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Steven Moffat has produced some great Doctor Who. So how did he become so hated?

The self-deprecation paradox.

The only time I ever met Steven Moffat, he made me feel stupid.

This wasn't a recent occurrence, to be clear: I wasn't meeting Steven Moffat, the BBC's biggest hate figure/golden goose, but Steven Moffat, jobbing TV writer. I was 19, making my first appearance at a monthly pub meet up for Doctor Who geeks, and feeling pretty awkward about basically everything. So, to break the ice I decided to tell Moffat how much I loved his kids TV series about a school newspaper, Press Gang.

“You're too young to know better,” he growled.

I was a bit taken aback by this. I think I spluttered something about being in the middle of an English degree, actually, which helped about as much as you'd expect. “Oh, obviously a mature and intelligent critic, then,” Moffat replied.

And there the conversation ended.

“He doesn't like being complimented,” someone told me later. “Makes him uncomfortable.” Moffat wasn’t being arrogant: he was being self-deprecating.

That was about 15 years ago, and many things have changed since. Steven Moffat is now one of the most famous TV writers in the world. He's run Doctor Who for six years, spending longer at the helm than Russell T Davies did before him, and has overseen its first real period of mainstream success in the US. He's also co-created Sherlock, a series whose audience is so global that more people are thought to watch it in China than actually live in Britain – even though no Chinese TV station broadcasts it. If you ever wondered why the BBC didn’t sack him, well, duh.

All this has helped to give Steven Moffat a measure of celebrity almost unknown among TV writers, and make his face almost as recognisable as that of his actors. But he's also become – there’s no other word for it – hated.

In online geekdom, the reaction to Friday's news that the next series of Doctor Who would be his last was reminiscent of the bit at the end of The Return of the Jedi, where all the Ewoks start dancing. A substantial chunk of the fandom wasn't just happy Moffat was going, they were crowing: it was less like a TV writer changing jobs and more akin to the fall of a dictatorship.

All this, to me, seems absolutely crazy.

Partly, my response stems from being rather more invested in Doctor Who than is healthy in a fully grown man. It's not a coincidence that Moffat's stuff has got really, really big: at his best, he's really, really good.

Chris Chibnall, the man who's replacing him, is known mainly for Broadchurch, the ITV murder mystery which has been both original and good, but sadly not at the same time; and Torchwood, a show so bad that it required its own truth and reconciliation commission. I actually quite like some of Chibnall's Who episodes (Dinosaurs! On a spaceship!), but it is nonetheless the case that the show is swapping one of the best TV writers of his generation for a man who isn't, and that bothers me.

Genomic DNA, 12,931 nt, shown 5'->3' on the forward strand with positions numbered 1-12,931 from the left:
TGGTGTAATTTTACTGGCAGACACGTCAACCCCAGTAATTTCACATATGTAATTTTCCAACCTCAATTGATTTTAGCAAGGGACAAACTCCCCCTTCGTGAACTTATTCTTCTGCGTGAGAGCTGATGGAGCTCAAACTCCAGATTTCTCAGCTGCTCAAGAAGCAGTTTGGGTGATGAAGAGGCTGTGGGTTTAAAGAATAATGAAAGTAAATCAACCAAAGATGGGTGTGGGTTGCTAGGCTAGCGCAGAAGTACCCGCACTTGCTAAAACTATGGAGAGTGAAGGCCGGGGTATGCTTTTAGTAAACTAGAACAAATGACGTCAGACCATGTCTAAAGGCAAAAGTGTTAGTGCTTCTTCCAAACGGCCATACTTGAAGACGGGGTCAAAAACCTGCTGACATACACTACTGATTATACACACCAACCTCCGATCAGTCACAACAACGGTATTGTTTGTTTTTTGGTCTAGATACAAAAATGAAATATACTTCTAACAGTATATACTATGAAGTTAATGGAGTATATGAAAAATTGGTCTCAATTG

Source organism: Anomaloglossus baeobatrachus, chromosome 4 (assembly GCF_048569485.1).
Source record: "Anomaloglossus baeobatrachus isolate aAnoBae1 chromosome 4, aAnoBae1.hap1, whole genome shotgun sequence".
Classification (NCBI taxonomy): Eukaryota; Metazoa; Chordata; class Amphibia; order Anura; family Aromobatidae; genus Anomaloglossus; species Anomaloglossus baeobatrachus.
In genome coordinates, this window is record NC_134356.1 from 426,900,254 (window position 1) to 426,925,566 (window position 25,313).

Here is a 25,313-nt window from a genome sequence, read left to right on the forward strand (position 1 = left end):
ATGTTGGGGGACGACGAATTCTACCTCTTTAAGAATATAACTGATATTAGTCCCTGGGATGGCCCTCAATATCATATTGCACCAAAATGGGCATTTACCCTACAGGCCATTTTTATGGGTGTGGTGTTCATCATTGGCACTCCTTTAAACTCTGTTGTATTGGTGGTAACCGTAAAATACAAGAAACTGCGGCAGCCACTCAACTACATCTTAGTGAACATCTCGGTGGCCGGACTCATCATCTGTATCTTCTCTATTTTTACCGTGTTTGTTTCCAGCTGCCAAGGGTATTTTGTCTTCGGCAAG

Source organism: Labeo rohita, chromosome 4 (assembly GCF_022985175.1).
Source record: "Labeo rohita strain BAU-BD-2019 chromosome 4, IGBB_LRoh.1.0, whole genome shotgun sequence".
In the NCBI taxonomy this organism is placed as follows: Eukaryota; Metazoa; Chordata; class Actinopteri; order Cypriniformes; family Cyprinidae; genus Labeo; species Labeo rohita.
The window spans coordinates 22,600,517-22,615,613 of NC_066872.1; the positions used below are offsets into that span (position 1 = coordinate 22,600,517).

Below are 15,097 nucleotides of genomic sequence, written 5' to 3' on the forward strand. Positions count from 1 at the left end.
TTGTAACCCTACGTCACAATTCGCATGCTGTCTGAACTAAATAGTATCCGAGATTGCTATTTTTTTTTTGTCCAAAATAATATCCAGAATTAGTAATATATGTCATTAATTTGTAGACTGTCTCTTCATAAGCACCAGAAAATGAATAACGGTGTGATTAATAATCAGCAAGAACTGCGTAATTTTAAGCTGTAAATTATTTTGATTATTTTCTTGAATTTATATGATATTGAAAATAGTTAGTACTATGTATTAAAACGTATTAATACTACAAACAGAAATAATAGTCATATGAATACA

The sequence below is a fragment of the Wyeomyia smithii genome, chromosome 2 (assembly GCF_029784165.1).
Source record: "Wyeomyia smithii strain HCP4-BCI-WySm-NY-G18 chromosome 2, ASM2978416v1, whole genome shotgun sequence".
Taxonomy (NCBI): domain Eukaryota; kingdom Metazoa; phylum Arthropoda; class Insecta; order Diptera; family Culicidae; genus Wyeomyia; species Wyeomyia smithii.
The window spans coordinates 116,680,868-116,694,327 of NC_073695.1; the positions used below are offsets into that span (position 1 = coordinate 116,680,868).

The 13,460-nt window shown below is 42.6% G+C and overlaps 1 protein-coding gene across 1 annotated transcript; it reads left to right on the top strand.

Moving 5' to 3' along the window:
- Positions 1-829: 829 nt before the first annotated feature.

But that's only part of the reason I was stunned by the reaction to the news of his departure. The other, bigger part is best summed up as a question:

How did we move from hating someone's work, to thinking he's the devil?

Arguments that Steven Moffat is the spawn of Satan come in two main forms. The first is that his gender politics are iffy. There's a fair amount of truth to that, though my suspicion is that it comes not from any deep seated hatred of women but simply from his background as a sitcom writer. He thinks he's writing a joke; everyone else thinks he's making a statement; hilarious mutual misunderstandings ensue.

But I'm aware that another identikit white bloke is exactly the worst person to say, “Hey, misogyny isn't a thing”, especially when he doesn't actually think that anyway. So let's accept the argument that Moffat's work is problematic and move on to the other hit against him: that Steven Moffat is an arrogant monster who thinks he knows better than everyone else.

I don’t buy this at all. One of the things I really like about Moffat’s work is that you can genuinely see him responding to his critics. He didn't cast a female Doctor (and thank god, given how he writes women); but he did cast a female Master, and he's repeatedly established that a female Doctor would make perfect sense within the fiction.

It’s also hard to read The Abominable Bride, the recent Sherlock special, as anything other than a response to claims his work stereotypes women. Whether or not it succeeded in this is a different question, but you can certainly see the writer listening.

So why does the world still think he's so arrogant? Maybe it’s just a matter of tone. Moffat's predecessor in the TARDIS, Russell T Davies, also went around singing the show's praises, even when it was bad – this is, possibly literally, in the job description – yet he never got tarred with this brush. Maybe it's just easier to blow your own trumpet when you're jovial and Welsh than it is when you're dour and Scottish.

Or maybe it's the way Moffat still uses self-deprecation as his standard register – only now he's doing it in BBC press releases. But, just as in that pub all those years ago, being self-deprecating when you actually are the big shot in the conversation doesn’t come across as humility at all. Somehow, it ends up looking like its opposite.